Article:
Using the latest online mapping and lobbying technology, Londoners can quickly and easily enter their postcode to locate their ward and then email their council election candidates calling for their support for the specific Space for Cycling measure identified for their area.
They can also use the new tool to see what is being called for in all wards in London and, as the campaign progresses, track responses from candidates.
- Install protected cycle lanes in a newly created Bradley Wiggins Way (Kilburn ward, Brent)
- Remove through motor traffic from the cycling corridor on Tavistock Place (Bloomsbury ward, Camden)
- Redesign Wimbledon's town centre to be walking and cycling-friendly (Hillside ward, Merton)
- Reduce motor traffic speed to 20mph in Carlton Hill and surrounding streets (Abbey Road ward, Westminster)
- Create safe cycle routes for children linking six schools in Tufnell Park (Junction ward, Islington)
- Make a cycle route through Russell Park as alternative to busy Woolwich Road (Barnehurst ward, Bexley)
London Cycle Campaign has worked with local residents in every borough to create 624 demands for local cycling improvements. That's one demand for each electoral ward.
ITV News has uncovered evidence that the website Gumtree is being routinely used to sell bikes stolen in London. One victim found SIX of his stolen bikes for sale online -- one even had his name printed on it.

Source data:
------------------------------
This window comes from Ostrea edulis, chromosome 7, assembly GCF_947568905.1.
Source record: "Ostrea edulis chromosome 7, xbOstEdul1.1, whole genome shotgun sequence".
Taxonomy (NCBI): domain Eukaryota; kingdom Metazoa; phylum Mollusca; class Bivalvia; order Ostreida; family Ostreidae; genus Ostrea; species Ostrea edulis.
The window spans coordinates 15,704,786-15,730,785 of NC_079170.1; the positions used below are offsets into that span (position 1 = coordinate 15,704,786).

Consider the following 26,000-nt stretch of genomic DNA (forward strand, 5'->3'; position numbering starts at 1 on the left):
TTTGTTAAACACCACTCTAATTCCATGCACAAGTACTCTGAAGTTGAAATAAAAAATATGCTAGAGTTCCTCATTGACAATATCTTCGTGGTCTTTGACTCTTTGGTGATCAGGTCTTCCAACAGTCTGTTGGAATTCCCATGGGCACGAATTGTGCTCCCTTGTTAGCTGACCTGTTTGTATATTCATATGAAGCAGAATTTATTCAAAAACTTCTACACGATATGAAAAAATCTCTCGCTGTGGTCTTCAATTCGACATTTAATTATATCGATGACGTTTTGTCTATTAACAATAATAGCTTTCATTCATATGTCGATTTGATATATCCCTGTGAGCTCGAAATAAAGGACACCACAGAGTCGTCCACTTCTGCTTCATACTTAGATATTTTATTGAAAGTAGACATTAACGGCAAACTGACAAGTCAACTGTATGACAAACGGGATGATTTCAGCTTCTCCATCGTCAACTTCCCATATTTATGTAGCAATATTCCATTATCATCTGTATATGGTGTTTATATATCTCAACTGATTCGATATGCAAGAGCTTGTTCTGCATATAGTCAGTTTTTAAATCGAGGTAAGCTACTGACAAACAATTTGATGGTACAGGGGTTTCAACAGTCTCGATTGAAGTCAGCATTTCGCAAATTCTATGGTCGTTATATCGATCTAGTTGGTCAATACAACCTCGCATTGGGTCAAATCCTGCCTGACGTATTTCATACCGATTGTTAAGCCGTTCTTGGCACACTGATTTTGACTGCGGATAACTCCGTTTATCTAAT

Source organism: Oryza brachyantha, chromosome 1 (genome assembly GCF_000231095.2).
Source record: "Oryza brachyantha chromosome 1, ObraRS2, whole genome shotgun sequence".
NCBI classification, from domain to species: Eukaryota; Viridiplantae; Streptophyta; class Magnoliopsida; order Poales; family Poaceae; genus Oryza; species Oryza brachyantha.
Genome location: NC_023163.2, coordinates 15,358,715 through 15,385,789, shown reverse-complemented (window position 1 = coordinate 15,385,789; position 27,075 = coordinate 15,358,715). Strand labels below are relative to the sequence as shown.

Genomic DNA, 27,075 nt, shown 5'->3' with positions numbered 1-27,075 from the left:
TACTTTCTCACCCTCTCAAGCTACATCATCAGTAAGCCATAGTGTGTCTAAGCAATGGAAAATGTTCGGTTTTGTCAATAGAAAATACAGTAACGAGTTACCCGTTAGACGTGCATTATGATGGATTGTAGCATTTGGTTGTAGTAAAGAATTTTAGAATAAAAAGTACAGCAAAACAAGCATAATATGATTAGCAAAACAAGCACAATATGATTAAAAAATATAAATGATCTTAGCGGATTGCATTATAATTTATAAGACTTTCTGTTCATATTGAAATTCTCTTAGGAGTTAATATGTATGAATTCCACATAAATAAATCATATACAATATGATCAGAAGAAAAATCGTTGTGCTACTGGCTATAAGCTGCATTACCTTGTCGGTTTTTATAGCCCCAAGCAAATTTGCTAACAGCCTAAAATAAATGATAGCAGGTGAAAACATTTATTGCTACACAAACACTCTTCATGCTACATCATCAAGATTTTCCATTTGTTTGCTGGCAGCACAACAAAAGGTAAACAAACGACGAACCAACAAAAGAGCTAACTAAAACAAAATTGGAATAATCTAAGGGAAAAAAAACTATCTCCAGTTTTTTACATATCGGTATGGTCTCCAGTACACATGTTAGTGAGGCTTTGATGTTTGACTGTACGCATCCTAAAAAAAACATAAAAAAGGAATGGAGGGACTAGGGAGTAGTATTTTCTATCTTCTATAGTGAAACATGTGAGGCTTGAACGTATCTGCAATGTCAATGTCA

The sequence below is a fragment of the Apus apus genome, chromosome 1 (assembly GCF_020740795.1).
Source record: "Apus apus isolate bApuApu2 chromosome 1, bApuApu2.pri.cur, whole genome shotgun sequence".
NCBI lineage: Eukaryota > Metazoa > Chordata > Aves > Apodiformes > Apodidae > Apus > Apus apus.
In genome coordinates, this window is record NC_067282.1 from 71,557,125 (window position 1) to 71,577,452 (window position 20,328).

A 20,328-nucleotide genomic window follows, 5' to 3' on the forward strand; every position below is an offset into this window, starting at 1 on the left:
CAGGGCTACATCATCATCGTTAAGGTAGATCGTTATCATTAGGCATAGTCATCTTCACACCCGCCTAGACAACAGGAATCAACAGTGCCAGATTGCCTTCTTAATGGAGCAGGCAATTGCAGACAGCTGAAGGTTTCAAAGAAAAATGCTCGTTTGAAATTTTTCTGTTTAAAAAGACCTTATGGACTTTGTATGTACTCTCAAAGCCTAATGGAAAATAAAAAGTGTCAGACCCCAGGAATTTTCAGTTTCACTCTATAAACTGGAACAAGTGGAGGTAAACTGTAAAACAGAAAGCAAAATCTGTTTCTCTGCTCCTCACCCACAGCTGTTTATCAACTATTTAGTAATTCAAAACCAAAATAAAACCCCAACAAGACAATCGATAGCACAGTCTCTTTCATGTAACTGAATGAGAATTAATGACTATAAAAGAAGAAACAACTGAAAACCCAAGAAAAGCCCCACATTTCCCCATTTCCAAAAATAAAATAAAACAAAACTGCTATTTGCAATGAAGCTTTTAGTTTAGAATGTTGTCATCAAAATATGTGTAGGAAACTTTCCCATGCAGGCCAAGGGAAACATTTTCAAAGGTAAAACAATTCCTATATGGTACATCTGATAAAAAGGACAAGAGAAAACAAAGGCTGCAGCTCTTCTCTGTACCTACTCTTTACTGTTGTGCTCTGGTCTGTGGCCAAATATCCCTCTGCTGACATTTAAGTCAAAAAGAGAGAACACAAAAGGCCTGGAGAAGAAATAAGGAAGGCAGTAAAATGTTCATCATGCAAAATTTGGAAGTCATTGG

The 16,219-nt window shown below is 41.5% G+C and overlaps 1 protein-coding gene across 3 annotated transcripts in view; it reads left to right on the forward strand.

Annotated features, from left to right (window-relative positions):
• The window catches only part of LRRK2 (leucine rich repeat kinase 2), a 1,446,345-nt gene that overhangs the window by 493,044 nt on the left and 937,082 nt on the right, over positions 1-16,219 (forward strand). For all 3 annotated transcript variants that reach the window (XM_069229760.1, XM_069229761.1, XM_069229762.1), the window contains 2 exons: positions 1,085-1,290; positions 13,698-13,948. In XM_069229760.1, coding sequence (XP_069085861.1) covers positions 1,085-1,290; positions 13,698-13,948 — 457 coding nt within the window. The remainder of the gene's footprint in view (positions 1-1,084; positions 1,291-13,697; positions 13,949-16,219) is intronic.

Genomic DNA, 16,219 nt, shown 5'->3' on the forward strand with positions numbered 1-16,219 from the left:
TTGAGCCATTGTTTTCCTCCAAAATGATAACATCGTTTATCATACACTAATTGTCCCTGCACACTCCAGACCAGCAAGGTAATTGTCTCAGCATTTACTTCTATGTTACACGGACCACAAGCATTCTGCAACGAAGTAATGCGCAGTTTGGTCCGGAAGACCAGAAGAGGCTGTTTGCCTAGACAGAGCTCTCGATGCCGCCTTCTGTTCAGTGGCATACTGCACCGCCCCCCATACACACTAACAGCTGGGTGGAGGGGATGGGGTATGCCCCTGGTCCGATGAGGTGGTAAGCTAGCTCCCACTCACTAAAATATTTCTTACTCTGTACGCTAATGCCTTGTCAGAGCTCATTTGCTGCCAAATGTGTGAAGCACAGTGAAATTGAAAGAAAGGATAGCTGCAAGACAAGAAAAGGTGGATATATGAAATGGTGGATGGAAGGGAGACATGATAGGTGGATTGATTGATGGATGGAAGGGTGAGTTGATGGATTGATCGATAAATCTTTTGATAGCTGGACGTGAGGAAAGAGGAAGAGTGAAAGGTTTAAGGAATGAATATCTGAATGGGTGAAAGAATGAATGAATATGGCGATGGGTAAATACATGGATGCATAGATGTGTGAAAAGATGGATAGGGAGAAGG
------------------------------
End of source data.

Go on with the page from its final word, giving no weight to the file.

Cyclist Campaigners have called on Gumtree to do more to prevent the illegal trade: Dan Hewitt investigates.
Sam Diamond, from classified ads site Gumtree, says there are more than 20,000 bikes on the site at the moment - and the vast majority are from genuine buyers and sellers.
Since the start of an initiative between TfL and police in October 2012:
- Bike thefts have fallen by 11% in London with more than 2,000 fewer offences
- The number of reported bike thefts from October 2012 to the end of August 2013 was 19,052
- That compares with 21,488 in 2012
- And, 20,411 in 2011 over the same time period
The London Cycling Campaign has issued the following advice to avoid inadvertently buying stolen bikes online:
- Ask the seller where they got the bike
- Ask for identification, a landline phone number or a workplace email
- Ask for an original purchase receipt
- Expect a genuine photo of the actual bike, not a catalogue picture
- Ask for a receipt for the transaction with their signature and address (you may need it for identification purposes)
- Ask for a bike frame number, which can be checked against lists of stolen bikes